Line Width: Begin with a nozzle size of 0.4mm and a line width of 0.43mm. This ensures the blades are double-layered or have two walls of thickness.

Concentric/Print-in-Place Test Print

Before diving into the full blade assembly, always run a test print. When you can successfully print the test with nothing attaching the rings together you are ready to print the complete sword.

Height Adjustments: The test print stands 24mm tall.  Print multiples and change your settings every print. Comparing the prints will help you pinpoint the best settings for your printer.

The settings that will most effect your test print quality is flowrate, retraction distance/speed, coast, wipe, and extra restart distance. If you do not see a change while adjusting the settings mentioned above, try adjusting the seam location, speed, temperature, and z-hop.

Printer Specific Tips: While every printer varies, here are some of my insights:

  • Rep-rap printers: I found that using a negative “extra restart” distance helps in reducing the size of the layer seam.
  • MK3: Focusing on coast and wipe settings yielded significant improvements.

Note: if your test print sticks only at the first layer that is a because your first layer is to low causing “elephants’ foot”.

When scaling up in concentric mode, the wall thickness increases evenly, making sure the object keeps its structural integrity. This means you can scale up your design without needing to change your nozzle.

 However, if you choose to scale down, the wall thickness decreases, which can pose a printing challenge with a .4mm nozzle. For smaller scales, you'll need to switch to a nozzle that's at least half the thickness of the reduced wall. For example, if you're aiming for a blade at 75% of its original scale, it's recommended to use a 0.3mm nozzle.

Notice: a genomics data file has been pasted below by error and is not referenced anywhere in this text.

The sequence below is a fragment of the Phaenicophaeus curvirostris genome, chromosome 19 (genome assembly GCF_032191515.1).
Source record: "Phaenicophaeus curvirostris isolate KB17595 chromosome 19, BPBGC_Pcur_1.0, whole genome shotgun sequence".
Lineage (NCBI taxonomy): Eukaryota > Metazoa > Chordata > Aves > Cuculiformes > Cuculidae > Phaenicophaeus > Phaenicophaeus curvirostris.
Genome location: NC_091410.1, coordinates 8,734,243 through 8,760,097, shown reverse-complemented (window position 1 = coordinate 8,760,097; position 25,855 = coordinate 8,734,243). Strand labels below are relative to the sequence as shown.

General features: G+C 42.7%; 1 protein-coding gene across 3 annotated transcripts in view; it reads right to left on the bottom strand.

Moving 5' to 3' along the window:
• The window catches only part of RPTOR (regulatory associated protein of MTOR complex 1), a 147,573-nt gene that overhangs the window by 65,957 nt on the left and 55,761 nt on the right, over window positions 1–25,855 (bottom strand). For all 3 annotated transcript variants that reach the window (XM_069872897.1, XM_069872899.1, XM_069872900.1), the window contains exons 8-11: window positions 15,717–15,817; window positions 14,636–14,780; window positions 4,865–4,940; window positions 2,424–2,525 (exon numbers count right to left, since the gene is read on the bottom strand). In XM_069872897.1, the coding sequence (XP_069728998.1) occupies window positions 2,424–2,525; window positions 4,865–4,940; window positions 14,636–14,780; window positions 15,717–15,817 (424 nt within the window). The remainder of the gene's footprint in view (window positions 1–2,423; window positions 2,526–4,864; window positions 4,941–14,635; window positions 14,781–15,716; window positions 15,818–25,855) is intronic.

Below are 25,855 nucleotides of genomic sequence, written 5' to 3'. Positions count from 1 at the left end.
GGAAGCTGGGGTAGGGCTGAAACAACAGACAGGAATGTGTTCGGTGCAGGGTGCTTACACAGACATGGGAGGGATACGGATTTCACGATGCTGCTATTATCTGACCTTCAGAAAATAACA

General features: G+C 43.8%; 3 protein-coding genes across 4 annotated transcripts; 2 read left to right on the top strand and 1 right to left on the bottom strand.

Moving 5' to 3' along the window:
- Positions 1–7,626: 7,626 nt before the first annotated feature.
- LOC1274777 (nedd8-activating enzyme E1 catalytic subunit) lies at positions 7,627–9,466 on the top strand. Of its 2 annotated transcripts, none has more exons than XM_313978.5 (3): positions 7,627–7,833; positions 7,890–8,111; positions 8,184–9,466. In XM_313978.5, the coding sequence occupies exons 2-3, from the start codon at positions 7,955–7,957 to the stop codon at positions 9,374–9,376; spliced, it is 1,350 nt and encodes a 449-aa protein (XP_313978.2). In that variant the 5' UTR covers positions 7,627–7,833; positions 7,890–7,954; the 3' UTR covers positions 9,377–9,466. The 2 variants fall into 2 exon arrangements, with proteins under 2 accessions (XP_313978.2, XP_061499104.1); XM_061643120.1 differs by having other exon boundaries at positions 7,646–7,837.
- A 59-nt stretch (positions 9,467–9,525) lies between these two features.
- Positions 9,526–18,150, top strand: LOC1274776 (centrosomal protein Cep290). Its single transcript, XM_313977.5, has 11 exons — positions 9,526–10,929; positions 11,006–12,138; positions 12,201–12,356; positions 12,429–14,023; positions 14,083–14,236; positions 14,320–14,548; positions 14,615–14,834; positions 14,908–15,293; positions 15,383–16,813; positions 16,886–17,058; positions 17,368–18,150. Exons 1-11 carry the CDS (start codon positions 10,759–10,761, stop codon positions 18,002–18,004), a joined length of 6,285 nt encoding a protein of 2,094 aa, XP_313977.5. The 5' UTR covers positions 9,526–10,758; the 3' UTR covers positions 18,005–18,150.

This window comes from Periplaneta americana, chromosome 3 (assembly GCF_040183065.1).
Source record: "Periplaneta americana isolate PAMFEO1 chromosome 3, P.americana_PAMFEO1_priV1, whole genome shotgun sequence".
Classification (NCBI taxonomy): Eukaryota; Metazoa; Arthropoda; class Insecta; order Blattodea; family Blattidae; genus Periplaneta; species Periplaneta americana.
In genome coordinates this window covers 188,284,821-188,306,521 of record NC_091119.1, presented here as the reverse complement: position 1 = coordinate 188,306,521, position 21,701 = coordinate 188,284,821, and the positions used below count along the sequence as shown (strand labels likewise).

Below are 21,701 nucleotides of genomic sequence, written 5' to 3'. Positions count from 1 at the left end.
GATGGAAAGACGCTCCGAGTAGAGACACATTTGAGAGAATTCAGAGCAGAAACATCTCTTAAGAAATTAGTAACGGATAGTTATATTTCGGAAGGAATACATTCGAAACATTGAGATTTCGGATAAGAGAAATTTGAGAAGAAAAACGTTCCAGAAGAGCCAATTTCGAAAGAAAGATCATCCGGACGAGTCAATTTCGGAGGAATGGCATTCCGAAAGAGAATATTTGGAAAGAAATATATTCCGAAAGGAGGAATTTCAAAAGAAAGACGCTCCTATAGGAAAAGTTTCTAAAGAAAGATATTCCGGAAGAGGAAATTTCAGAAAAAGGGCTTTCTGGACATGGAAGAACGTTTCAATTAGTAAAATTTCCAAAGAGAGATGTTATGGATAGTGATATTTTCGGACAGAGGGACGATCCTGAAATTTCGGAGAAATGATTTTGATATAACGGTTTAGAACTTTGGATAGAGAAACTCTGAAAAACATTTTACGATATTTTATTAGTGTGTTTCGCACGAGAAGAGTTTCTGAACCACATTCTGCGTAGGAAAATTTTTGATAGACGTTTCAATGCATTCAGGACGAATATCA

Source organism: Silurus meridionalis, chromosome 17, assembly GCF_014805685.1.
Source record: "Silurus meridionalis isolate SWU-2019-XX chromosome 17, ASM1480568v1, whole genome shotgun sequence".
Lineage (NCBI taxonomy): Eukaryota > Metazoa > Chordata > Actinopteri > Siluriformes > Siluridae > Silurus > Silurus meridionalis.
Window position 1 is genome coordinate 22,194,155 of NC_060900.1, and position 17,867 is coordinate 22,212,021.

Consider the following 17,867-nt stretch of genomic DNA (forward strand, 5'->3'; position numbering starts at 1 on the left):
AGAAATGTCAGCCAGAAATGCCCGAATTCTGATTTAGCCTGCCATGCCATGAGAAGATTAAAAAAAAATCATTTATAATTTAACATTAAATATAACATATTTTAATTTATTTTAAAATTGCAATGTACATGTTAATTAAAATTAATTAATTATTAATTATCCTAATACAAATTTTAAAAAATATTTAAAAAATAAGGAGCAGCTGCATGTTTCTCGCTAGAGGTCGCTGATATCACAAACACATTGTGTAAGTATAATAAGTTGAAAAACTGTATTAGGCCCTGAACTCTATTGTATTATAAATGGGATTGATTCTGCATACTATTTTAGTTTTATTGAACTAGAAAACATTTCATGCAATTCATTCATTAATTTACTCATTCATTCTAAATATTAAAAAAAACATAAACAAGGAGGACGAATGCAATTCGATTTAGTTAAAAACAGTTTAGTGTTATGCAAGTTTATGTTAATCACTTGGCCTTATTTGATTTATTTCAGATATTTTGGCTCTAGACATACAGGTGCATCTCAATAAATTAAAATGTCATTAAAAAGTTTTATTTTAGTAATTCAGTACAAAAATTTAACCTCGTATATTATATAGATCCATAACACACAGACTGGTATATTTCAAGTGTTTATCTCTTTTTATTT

3D printing collapsible swords and lightsabers, offers both challenges and rewards. Remember, like any craftsmanship, practice is key. Whether you're wielding a lightsaber or brandishing a blade, the joy of 3D printing lies in the journey as much as the finished product. Keep exploring, keep innovating, and may your 3D adventures be ever rewarding. Happy printing!

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  1. Why did my print fuse?
  • Only on the first layer: Check your first layer height.
  • Only on the layer seams: Tune the test print, focusing on retraction settings.
  • All around: Calibrate your extruder. Tune the test print, checking the flow rate or “horizontal size compensation”.
  1. Why don’t my blades interlock correctly when printing in vase mode?
  • Too loose: Increase your “intrusion width”.
  • Too tight: Decrease your “line width” or inspect for an elephant's foot.
  • If the largest blade slides out of the hilt, scale up all the blades.
  1. Why are the vase mode files not hollow?
  • This design ensures the slicer doesn't create an inner perimeter
  1. Why is my pommel breaking?
  • Add more top and bottom layers.
  1. Do I need to change my nozzle to print in vase mode?
  • No, a 0.4mm nozzle can print a 0.85mm line width effectively in vase mode.
  1. When I print the blades in vase mode, why are they rough, especially the smaller blades?
  • The likely issue is cooling since you're printing one blade at a time. Reduce the print speed.